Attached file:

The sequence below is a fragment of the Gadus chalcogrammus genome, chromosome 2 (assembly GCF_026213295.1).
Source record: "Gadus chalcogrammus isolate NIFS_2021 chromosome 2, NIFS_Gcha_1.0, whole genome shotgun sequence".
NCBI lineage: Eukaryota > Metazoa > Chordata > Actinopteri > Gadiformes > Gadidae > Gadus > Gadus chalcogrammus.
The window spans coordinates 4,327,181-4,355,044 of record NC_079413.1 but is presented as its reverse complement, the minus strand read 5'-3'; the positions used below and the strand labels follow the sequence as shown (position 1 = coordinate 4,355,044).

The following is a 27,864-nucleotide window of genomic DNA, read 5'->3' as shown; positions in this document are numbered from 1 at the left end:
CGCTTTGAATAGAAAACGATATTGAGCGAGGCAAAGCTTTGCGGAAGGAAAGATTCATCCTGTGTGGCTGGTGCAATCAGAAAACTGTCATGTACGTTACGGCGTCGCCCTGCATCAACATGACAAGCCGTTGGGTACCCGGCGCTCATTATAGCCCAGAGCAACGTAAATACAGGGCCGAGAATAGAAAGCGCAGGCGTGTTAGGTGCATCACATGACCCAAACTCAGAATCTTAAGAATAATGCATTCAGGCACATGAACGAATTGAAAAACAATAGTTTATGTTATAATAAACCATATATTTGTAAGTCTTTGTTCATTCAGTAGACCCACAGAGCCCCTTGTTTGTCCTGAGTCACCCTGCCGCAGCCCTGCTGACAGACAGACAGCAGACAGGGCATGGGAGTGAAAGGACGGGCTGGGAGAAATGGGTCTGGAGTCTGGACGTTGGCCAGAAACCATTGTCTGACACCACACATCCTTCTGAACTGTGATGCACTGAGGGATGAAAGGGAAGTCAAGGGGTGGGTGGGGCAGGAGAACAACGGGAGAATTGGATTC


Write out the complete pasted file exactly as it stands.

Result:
The sequence below is a fragment of the Gadus chalcogrammus genome, chromosome 2 (assembly GCF_026213295.1).
Source record: "Gadus chalcogrammus isolate NIFS_2021 chromosome 2, NIFS_Gcha_1.0, whole genome shotgun sequence".
NCBI lineage: Eukaryota > Metazoa > Chordata > Actinopteri > Gadiformes > Gadidae > Gadus > Gadus chalcogrammus.
The window spans coordinates 4,327,181-4,355,044 of record NC_079413.1 but is presented as its reverse complement, the minus strand read 5'-3'; the positions used below and the strand labels follow the sequence as shown (position 1 = coordinate 4,355,044).

The following is a 27,864-nucleotide window of genomic DNA, read 5'->3' as shown; positions in this document are numbered from 1 at the left end:
CGCTTTGAATAGAAAACGATATTGAGCGAGGCAAAGCTTTGCGGAAGGAAAGATTCATCCTGTGTGGCTGGTGCAATCAGAAAACTGTCATGTACGTTACGGCGTCGCCCTGCATCAACATGACAAGCCGTTGGGTACCCGGCGCTCATTATAGCCCAGAGCAACGTAAATACAGGGCCGAGAATAGAAAGCGCAGGCGTGTTAGGTGCATCACATGACCCAAACTCAGAATCTTAAGAATAATGCATTCAGGCACATGAACGAATTGAAAAACAATAGTTTATGTTATAATAAACCATATATTTGTAAGTCTTTGTTCATTCAGTAGACCCACAGAGCCCCTTGTTTGTCCTGAGTCACCCTGCCGCAGCCCTGCTGACAGACAGACAGCAGACAGGGCATGGGAGTGAAAGGACGGGCTGGGAGAAATGGGTCTGGAGTCTGGACGTTGGCCAGAAACCATTGTCTGACACCACACATCCTTCTGAACTGTGATGCACTGAGGGATGAAAGGGAAGTCAAGGGGTGGGTGGGGCAGGAGAACAACGGGAGAATTGGATTC